“Especially for me, I wanted the church to be part of the answer to stopping human trafficking. When you look at the trans-Atlantic slave trade or the Holocaust, you say, ‘Where was the church?’ For me, because I’ve given my life to building up the church, I wanted the church to be doing its best work to help stop (trafficking).”
She approached Senior Pastor Jimmy Seibert about her idea, and he encouraged her to follow through on her vision.
But while Peters was thinking globally, and statistics indicate 30 million people are trafficked — or enslaved — worldwide, the need was much closer, she discovered.
“When we started UnBound, we really thought we’d do more international work,” she said. “But when we started researching how much was happening domestically within the U.S., we knew we needed to start at home.”
So from the very beginning, Peters explained, UnBound’s mission statement was to “mobilize the church and activate local communities to fight human trafficking.”
In 2015 Peters was able to start pulling together the various agencies that deal with human trafficking into a more cohesive unit with the creation of the Heart of Texas Human Trafficking Coalition, which she chairs.
The coalition has a 12-member steering committee comprised of leaders such as Sheriff Parnell McNamara, Waco Police Assistant Chief Robert Lanning, Judge Gary Coley and Barbara Wright, executive director of the Advocacy Center for Crime Victims and Children.
The coalition began to form after UnBound’s involvement with Judge Coley of the 74th District Court and the Advocacy Center for Crime Victims and Children, who often saw the effects of trafficking.
As judge of the 74th District Court in McLennan County, Coley was seeing children and teenagers come through his courtroom, ultimately discovering in several cases that they were being trafficked.
“I don’t see the criminal aspect of it, in terms of who’s getting arrested and who’s getting charged, as much as I see who’s getting victimized and who’s getting brought into detention,” Coley said.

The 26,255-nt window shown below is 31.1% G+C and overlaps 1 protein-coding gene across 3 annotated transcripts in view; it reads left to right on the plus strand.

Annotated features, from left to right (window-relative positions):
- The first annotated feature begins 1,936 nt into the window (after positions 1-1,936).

As the juvenile court for McLennan County, Coley and his staff would see the kids in detention hearings and had to make decisions on whether to detain or release them.
“We were seeing a lot of kids come in as runaways, what you’d consider ‘status’ offenses, but they weren’t committing jailable crimes,” he said. “They were coming in for other issues.”
The court regularly deals with Child Protective Services cases in which the children are removed from homes because of abuse or neglect. In some cases, those children can be prime targets to be trafficked for sex.
“In the older kids we began to see some commonalities in things that were going on that they’d been trafficked,” Coley said. “We stumbled into the trafficking end of this and ultimately connected with UnBound, which, as fate would have it, was right here in our backyard.”
Coley, who is a member of the statewide Children’s Commission, said he is pleased that in the last five or six years there’s a statewide push to avoid charging those juveniles with prostitution because they are often the victims, forced into the sex trade because a pimp has control of their lives.
“The courts are trying to decriminalize those aspects of it for juveniles,” he said.
Thanks to groups like UnBound, court officials, law enforcements, educators and health professionals are being trained to see the red flags that indicate trafficking.